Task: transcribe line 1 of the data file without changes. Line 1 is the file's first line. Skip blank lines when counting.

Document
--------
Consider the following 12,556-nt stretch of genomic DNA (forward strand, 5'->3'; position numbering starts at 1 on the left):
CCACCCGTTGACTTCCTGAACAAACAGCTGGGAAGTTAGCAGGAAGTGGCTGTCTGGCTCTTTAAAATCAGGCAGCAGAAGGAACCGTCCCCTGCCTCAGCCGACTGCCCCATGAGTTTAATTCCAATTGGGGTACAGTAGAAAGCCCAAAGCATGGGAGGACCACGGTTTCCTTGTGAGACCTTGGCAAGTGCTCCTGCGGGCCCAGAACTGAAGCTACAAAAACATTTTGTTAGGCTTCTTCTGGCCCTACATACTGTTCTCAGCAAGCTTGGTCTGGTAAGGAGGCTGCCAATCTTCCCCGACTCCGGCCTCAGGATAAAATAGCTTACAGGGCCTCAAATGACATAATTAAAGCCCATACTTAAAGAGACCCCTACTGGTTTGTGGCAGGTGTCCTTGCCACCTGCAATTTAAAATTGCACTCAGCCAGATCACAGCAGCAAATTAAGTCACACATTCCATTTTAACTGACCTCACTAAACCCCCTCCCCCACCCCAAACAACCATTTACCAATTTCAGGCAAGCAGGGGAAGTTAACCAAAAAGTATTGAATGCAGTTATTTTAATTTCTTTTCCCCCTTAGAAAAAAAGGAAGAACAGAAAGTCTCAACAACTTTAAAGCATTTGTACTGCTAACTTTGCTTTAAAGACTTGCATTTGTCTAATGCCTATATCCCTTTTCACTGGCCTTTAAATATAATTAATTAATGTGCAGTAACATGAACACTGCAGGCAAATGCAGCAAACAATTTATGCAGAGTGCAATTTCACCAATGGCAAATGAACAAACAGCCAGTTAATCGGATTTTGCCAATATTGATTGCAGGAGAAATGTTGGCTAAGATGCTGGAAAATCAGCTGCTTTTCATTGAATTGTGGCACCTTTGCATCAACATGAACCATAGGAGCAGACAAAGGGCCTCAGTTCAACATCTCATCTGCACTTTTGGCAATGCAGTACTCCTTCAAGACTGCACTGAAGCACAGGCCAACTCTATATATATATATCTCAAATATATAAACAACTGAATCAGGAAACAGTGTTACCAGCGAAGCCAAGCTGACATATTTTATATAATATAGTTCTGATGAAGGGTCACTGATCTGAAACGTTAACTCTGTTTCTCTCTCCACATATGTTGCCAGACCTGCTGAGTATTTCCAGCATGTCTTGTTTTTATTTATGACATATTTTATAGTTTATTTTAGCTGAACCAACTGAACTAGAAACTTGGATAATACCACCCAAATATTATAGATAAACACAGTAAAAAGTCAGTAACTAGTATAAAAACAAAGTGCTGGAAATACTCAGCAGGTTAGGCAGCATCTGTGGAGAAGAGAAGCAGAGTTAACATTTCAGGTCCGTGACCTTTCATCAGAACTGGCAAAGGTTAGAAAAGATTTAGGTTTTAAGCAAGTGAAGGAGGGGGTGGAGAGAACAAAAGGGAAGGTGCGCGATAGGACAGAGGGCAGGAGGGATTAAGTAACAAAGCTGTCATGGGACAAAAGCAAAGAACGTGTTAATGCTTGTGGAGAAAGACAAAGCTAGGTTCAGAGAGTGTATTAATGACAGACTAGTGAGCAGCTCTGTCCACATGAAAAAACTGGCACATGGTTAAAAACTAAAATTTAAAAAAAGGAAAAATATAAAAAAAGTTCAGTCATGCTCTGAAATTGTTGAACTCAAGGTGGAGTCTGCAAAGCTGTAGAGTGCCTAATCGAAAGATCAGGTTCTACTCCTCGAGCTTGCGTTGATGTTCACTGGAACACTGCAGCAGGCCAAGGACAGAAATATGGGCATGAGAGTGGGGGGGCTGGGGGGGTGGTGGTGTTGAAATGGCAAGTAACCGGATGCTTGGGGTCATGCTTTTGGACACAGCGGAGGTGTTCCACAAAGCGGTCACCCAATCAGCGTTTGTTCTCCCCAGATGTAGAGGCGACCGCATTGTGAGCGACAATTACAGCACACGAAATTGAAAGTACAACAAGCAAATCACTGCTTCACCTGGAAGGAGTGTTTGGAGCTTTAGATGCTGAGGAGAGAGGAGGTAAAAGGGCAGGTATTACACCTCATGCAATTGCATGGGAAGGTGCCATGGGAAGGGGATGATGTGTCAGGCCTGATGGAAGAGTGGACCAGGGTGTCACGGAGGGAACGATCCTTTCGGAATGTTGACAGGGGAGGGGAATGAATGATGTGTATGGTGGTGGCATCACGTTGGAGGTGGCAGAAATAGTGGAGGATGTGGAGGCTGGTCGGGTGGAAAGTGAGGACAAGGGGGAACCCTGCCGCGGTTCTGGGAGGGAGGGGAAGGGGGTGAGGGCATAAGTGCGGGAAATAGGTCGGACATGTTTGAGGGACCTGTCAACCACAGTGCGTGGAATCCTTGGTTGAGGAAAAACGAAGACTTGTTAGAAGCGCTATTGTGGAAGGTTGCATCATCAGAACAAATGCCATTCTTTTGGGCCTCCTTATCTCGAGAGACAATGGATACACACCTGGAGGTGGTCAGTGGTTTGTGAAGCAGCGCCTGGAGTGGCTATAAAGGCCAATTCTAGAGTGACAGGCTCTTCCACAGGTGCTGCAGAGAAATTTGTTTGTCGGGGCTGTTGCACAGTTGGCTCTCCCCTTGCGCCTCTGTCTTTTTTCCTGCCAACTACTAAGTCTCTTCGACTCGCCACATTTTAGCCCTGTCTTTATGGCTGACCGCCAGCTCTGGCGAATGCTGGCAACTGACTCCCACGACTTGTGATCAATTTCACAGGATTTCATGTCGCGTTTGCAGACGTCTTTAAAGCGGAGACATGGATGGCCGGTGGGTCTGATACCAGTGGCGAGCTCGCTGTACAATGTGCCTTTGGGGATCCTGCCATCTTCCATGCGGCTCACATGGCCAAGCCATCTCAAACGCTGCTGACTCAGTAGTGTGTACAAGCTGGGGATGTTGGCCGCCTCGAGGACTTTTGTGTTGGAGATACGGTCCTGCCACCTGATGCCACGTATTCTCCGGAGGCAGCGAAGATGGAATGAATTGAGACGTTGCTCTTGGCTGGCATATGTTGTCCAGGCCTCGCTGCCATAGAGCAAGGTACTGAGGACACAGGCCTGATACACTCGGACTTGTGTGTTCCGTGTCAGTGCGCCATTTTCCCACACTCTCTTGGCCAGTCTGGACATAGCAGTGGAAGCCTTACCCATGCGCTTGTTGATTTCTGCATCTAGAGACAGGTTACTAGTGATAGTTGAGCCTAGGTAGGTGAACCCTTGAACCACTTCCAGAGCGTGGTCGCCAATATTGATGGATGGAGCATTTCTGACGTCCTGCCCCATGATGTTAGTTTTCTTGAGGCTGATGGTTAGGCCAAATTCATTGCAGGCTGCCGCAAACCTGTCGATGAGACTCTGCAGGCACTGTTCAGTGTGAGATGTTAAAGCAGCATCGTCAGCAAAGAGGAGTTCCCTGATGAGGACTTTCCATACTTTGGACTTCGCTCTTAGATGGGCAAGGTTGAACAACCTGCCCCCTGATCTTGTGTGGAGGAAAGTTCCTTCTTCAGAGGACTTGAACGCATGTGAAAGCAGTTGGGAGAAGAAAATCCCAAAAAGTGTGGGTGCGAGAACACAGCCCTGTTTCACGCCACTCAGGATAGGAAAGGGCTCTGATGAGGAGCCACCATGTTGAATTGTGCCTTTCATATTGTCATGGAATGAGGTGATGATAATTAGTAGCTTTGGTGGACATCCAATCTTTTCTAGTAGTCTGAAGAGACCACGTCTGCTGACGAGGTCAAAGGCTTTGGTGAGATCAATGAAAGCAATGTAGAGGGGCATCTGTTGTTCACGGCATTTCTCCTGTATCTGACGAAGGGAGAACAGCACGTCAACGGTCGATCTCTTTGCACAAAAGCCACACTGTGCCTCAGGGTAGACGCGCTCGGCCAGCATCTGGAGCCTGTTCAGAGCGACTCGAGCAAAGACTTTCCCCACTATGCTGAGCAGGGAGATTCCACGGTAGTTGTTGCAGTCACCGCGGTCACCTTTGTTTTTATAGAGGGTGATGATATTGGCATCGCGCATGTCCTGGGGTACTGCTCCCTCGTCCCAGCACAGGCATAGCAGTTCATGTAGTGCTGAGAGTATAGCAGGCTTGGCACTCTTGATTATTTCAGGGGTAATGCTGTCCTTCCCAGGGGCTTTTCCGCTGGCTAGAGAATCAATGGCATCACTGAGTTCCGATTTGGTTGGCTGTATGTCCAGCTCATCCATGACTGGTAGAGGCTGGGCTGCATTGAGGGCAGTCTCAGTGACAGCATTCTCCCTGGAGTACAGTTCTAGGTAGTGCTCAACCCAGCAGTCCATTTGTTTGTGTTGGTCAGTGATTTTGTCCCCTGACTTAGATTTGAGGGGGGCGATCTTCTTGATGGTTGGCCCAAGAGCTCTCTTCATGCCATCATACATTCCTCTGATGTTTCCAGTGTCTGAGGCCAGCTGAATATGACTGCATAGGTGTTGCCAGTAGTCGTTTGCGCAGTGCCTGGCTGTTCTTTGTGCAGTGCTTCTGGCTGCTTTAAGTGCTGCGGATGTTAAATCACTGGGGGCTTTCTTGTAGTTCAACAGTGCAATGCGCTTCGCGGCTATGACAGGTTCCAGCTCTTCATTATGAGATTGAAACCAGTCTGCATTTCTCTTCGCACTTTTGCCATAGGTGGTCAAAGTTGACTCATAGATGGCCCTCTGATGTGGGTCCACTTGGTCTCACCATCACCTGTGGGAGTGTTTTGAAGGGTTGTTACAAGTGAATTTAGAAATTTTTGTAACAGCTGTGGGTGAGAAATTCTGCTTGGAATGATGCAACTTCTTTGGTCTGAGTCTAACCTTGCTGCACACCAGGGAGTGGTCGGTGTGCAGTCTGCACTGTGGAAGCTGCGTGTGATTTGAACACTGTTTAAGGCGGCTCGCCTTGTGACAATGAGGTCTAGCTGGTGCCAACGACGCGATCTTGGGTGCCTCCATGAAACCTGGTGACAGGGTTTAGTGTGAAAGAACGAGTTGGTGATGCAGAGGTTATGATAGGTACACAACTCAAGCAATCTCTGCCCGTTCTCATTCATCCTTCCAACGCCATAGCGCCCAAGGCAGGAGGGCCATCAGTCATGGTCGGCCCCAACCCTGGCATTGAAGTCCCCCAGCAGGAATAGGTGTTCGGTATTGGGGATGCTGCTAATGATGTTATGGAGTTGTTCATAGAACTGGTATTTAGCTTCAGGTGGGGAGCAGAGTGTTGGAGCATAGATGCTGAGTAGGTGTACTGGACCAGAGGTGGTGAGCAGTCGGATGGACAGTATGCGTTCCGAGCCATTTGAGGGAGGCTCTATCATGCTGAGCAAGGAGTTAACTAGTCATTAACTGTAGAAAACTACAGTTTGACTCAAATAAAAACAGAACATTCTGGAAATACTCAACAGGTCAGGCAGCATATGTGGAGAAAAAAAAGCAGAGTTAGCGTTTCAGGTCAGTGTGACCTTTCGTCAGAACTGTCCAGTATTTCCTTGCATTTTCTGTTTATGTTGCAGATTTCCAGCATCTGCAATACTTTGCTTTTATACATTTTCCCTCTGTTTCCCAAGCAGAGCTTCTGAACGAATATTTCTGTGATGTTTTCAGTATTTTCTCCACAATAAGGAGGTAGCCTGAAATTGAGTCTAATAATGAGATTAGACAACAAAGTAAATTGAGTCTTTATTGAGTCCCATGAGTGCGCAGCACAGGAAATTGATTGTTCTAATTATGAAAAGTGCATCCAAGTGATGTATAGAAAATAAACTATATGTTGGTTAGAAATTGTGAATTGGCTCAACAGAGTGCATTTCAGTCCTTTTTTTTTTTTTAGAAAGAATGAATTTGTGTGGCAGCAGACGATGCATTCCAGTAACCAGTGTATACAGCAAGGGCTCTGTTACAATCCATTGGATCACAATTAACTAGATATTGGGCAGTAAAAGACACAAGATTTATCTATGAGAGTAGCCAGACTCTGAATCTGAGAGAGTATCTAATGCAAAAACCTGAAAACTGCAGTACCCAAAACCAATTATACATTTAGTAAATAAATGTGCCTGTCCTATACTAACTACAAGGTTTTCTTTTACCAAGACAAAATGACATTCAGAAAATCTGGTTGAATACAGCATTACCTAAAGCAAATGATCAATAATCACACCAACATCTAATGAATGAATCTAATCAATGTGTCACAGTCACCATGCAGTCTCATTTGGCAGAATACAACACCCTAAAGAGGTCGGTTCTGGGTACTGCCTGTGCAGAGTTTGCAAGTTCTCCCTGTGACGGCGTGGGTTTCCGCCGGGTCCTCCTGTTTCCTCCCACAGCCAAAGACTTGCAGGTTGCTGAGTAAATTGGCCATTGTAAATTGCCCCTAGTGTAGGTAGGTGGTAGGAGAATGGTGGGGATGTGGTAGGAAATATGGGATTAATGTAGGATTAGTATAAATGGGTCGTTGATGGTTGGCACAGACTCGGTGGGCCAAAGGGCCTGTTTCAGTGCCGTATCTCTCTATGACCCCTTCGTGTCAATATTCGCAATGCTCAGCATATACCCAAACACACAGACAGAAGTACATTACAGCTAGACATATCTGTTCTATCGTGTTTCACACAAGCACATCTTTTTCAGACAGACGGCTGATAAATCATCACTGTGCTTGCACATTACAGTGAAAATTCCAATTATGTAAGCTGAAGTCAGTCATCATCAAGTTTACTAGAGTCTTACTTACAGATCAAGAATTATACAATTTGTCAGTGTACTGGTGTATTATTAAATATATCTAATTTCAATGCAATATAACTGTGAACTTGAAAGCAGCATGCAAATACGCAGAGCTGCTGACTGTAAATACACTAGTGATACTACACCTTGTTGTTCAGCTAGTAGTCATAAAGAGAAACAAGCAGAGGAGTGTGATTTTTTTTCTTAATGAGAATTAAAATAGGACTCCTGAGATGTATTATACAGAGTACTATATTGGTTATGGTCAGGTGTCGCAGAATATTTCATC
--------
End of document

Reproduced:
Consider the following 12,556-nt stretch of genomic DNA (forward strand, 5'->3'; position numbering starts at 1 on the left):